Why are all of these well-rationed arguments routinely ignored by prosecutors and politicians alike?

First and foremost, the fuel that runs the criminal justice system is the idea that drugs are the seeds of evil. Drugs are at the root of so many street level crimes, from shoplifting to murder, that the idea of giving up prosecuting drug cases is the equivalent of giving license to commit all those other horrible acts.  Prosecutors believe that locking up people on drug cases prevents worse crimes further on down the road.

Second, in most cases, prosecutors work for an elected official, the District Attorney. The District Attorney who runs for re-election based on a platform of being more lenient on crime is going to have an extremely uphill battle when it comes to winning votes.  Any aspiring District Attorney (or any politician, for that matter) that is progressive enough to talk about the idea of decriminalizing drugs is going to get pounced on by an opponent faster than a lion on a one-legged antelope.  It would truly be considered political suicide.

Finally, the reason the idea of just stopping the prosecution of drugs violates the old adage of “we’ve always done it this way.” Prosecutors and those who legislate literally would not know what to do with themselves if it was no longer possible to prosecute drug cases.  Drugs are the bread and butter of the criminal justice system.  They have become so used to them being wrong, that it is virtually impossible to imagine a world where they aren’t illegal.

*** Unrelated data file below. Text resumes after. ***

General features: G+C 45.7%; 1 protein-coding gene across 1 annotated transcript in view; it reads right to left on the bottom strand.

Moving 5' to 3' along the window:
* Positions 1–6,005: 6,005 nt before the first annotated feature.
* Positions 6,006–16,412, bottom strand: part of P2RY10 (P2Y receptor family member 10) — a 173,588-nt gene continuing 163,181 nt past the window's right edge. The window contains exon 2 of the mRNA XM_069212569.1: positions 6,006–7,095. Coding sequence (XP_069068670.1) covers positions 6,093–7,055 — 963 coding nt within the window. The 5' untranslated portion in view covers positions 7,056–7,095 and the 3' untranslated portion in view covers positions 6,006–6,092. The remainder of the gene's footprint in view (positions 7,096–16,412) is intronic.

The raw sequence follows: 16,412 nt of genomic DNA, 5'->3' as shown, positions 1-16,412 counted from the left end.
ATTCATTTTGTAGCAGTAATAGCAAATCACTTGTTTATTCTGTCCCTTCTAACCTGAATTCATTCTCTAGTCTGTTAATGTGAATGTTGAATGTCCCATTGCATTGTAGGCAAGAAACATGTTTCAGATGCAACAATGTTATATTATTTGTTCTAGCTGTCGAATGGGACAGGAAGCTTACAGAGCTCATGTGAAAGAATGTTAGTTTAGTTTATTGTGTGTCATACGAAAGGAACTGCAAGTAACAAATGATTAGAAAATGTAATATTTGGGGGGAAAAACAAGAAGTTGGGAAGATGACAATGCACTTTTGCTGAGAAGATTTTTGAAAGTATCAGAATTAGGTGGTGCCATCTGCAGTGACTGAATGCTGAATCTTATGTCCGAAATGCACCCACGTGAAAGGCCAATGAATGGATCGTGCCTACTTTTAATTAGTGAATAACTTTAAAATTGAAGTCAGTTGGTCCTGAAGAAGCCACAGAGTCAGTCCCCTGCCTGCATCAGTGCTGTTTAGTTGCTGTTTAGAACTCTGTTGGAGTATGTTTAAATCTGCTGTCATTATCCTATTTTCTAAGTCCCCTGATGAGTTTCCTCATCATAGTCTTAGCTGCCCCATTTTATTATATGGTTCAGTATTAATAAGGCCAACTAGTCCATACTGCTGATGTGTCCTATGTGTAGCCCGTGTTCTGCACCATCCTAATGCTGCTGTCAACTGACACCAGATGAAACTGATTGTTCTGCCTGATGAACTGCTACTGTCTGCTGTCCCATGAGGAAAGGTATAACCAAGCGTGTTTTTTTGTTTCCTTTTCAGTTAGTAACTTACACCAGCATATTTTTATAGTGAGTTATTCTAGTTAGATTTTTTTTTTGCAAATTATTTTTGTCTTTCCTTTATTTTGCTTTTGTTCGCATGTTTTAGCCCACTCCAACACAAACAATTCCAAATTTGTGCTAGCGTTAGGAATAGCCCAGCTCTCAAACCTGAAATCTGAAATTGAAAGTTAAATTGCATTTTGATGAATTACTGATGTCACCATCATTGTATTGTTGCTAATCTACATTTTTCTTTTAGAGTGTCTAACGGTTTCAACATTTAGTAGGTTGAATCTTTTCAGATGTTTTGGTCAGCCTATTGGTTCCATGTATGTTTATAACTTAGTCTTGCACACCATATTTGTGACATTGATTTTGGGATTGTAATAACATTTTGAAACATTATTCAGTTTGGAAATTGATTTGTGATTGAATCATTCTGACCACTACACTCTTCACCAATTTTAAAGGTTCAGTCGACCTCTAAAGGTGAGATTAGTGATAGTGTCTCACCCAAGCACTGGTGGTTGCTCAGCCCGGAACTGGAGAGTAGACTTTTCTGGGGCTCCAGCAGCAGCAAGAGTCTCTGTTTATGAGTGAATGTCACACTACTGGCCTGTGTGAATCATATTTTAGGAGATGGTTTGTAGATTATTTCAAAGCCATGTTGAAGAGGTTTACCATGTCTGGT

It is hard to imagine any new arguments that can be made against the War on Drugs that haven’t already been made. It is a war that may have been born for the purpose of racial discrimination, fought long past the point of thinking it was winnable, denounced by world leaders and scientists across the globe, and not supported by the majority of Americans.

But, then again, why let logic stand in the way of a few thousand more potential convictions?

12 Comments on this post.

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  • Chris
    30 March 2016 at 11:24 am - Reply

    Prosecutors aren’t legislators. They aren’t in a position to just decide they are going to stop enforcing drug laws because feelz. Believe it or not, the public still expects law enforcement to do something about the crack house or meth lab down the street.

    • Ben
      30 March 2016 at 11:29 am - Reply